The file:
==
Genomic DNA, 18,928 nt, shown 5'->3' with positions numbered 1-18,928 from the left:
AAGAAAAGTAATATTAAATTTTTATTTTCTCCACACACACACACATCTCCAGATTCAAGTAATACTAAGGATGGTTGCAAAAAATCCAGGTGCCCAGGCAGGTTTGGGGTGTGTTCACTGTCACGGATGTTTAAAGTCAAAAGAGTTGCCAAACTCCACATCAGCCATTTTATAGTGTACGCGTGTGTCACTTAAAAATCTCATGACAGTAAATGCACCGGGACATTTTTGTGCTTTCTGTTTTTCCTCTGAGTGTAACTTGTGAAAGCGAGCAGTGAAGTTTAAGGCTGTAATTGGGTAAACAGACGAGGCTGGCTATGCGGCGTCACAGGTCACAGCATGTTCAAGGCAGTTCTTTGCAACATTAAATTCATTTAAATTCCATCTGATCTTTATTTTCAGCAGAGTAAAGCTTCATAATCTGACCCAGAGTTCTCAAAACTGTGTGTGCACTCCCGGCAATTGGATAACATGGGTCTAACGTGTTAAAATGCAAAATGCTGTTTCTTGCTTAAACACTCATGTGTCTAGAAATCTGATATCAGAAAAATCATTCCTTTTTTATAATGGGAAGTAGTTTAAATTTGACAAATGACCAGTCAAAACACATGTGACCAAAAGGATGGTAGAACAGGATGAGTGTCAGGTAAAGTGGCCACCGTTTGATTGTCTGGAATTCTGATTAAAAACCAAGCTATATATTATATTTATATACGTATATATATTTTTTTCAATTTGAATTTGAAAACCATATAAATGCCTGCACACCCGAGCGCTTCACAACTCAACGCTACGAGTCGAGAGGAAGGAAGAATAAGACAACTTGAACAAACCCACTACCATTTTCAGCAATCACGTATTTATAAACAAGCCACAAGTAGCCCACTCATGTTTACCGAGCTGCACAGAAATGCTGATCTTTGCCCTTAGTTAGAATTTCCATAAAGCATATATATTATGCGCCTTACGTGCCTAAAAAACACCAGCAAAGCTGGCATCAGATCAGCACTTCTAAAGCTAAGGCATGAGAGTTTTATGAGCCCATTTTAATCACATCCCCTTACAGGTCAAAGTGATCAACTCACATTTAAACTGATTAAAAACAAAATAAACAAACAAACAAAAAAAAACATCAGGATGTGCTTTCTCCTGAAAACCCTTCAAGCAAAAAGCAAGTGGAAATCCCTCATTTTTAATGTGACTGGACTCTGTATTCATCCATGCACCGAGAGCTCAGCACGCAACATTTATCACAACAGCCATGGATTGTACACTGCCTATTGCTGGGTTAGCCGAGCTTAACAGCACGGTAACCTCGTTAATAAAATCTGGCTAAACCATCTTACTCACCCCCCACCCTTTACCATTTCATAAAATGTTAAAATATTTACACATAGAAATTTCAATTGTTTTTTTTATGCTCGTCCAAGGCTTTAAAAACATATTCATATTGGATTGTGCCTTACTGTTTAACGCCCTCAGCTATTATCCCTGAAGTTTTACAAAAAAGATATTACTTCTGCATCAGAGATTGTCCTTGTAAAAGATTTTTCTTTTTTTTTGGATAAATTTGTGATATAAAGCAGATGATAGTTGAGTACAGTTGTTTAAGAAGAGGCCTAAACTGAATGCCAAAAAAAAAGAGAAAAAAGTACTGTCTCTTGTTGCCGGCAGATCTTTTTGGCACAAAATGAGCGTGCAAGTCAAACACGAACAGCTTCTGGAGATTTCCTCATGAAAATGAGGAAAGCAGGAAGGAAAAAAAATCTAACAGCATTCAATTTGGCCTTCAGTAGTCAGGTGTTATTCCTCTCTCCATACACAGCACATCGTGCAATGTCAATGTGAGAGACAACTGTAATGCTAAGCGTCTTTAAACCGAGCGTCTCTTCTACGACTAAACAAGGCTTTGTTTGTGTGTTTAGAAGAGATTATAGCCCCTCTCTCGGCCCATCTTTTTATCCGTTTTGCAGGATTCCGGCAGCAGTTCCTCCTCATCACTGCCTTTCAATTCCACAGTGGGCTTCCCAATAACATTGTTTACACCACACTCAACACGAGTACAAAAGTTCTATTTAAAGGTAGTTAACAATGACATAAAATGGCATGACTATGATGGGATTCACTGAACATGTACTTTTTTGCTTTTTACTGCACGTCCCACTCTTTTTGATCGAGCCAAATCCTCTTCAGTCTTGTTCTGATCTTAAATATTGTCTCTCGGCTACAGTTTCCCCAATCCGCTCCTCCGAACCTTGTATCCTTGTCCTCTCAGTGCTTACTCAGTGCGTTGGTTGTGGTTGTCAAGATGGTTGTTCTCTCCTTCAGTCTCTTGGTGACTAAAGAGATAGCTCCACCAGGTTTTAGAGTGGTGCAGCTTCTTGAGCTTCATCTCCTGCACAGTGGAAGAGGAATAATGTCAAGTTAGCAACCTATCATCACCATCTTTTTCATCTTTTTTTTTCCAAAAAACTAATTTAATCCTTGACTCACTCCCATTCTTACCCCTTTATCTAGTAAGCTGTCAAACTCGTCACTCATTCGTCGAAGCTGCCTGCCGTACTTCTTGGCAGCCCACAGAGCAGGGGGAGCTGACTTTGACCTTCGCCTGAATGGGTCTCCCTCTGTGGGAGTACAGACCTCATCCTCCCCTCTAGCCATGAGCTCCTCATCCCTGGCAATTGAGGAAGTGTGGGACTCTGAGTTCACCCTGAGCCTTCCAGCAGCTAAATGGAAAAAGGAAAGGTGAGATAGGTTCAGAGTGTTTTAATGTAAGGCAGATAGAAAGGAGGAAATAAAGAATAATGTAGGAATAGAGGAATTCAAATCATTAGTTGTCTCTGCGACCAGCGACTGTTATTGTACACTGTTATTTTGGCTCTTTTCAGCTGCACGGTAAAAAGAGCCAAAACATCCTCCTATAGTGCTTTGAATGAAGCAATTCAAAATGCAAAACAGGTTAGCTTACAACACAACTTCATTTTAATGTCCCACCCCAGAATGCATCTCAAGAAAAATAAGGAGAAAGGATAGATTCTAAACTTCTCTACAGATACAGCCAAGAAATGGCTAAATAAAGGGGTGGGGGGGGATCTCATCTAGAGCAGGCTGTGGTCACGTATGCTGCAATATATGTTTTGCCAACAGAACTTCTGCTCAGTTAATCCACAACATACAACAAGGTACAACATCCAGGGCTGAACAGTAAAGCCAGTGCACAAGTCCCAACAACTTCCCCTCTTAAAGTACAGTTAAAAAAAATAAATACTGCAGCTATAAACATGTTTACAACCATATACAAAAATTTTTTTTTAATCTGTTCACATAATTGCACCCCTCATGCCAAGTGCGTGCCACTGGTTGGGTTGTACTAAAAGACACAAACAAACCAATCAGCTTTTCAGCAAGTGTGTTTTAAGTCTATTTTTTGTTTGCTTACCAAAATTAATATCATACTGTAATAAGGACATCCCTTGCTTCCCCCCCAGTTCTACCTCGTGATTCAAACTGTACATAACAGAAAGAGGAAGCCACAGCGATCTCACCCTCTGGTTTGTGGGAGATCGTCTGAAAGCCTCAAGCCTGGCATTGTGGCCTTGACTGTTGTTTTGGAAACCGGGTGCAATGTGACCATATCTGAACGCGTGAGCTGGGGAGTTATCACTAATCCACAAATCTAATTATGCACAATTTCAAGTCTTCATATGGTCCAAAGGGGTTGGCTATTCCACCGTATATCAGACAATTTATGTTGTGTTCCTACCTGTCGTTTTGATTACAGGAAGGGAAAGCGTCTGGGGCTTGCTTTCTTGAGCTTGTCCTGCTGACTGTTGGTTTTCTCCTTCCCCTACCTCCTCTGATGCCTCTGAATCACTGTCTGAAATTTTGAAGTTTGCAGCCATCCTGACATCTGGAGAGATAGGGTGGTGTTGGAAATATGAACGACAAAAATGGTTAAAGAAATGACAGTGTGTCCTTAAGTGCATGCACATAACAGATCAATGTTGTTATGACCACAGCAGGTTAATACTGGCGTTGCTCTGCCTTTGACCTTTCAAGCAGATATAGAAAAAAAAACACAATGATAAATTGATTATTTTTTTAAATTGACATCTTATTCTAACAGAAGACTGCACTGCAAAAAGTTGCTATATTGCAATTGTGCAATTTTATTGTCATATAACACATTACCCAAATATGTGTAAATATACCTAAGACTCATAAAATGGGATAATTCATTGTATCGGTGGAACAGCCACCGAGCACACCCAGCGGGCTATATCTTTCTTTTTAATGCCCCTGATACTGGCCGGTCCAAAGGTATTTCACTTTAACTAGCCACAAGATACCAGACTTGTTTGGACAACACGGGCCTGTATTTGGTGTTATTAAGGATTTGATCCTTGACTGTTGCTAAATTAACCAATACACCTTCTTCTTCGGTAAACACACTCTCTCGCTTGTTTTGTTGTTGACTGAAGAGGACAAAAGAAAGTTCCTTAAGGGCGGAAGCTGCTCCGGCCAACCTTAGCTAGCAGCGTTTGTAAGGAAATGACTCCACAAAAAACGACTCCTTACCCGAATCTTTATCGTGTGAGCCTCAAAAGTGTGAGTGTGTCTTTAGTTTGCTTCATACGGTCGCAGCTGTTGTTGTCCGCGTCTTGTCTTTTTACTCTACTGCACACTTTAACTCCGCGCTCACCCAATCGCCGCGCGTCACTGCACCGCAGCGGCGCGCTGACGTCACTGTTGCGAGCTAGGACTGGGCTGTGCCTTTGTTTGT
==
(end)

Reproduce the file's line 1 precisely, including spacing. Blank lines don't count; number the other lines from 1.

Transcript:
Genomic DNA, 18,928 nt, shown 5'->3' with positions numbered 1-18,928 from the left: